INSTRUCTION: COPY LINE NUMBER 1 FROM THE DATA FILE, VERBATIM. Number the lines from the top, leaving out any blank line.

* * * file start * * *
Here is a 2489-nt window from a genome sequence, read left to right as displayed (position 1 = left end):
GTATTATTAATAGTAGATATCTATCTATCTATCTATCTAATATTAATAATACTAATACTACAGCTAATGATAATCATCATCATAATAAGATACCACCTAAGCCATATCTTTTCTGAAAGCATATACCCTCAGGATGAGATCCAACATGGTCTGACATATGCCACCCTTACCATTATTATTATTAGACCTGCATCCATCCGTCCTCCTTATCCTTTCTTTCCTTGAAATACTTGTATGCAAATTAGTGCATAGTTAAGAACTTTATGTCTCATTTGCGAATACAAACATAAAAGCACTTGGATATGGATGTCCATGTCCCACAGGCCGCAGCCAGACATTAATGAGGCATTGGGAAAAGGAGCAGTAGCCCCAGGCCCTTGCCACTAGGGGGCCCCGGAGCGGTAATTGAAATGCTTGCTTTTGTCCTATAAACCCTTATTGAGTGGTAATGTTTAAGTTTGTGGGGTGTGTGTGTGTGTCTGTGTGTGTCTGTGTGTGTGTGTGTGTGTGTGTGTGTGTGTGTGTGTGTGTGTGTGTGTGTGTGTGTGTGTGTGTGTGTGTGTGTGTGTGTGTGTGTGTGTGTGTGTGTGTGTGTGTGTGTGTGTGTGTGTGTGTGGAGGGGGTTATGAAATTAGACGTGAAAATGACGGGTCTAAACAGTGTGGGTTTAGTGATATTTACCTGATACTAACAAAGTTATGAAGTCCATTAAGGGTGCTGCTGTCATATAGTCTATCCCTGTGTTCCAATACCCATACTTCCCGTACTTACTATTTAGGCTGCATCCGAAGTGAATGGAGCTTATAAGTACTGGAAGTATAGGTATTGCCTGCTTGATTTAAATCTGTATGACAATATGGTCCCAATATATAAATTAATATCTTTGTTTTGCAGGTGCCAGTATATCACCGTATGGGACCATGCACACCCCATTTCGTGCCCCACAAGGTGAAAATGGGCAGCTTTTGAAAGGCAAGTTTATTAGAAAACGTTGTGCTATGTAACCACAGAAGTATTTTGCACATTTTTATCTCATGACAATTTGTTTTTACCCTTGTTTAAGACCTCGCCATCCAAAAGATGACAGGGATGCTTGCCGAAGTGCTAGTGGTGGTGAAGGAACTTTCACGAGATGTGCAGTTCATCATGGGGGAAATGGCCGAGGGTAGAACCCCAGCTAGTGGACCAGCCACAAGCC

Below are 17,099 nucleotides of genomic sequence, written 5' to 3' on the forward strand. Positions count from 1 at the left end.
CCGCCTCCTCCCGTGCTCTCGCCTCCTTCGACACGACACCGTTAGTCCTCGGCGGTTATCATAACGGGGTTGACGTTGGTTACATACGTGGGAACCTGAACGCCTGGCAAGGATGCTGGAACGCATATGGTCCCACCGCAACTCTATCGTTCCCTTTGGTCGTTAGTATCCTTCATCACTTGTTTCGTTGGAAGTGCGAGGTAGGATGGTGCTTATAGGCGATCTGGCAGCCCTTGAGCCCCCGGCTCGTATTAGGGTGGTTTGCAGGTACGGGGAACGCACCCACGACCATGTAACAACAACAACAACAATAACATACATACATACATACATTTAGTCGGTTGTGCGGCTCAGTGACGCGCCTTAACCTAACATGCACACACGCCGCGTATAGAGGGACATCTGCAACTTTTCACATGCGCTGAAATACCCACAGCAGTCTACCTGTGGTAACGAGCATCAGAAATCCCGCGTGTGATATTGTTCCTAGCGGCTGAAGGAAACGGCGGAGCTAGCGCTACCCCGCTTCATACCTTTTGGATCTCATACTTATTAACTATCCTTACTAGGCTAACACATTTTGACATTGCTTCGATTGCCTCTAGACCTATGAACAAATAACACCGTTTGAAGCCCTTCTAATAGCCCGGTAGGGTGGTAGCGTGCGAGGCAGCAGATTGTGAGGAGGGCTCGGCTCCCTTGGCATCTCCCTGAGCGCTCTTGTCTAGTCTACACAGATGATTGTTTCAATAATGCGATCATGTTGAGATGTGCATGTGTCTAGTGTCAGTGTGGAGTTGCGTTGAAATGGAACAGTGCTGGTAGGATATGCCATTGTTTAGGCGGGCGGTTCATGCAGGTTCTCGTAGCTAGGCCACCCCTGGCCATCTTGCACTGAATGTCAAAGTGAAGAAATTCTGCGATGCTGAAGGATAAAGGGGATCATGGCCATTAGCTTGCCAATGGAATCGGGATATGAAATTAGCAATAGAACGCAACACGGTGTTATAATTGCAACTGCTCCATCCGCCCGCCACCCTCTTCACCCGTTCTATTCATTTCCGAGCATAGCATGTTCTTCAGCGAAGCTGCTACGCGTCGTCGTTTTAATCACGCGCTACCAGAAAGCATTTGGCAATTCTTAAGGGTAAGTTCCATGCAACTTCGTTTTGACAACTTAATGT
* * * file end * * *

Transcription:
Here is a 2489-nt window from a genome sequence, read left to right as displayed (position 1 = left end):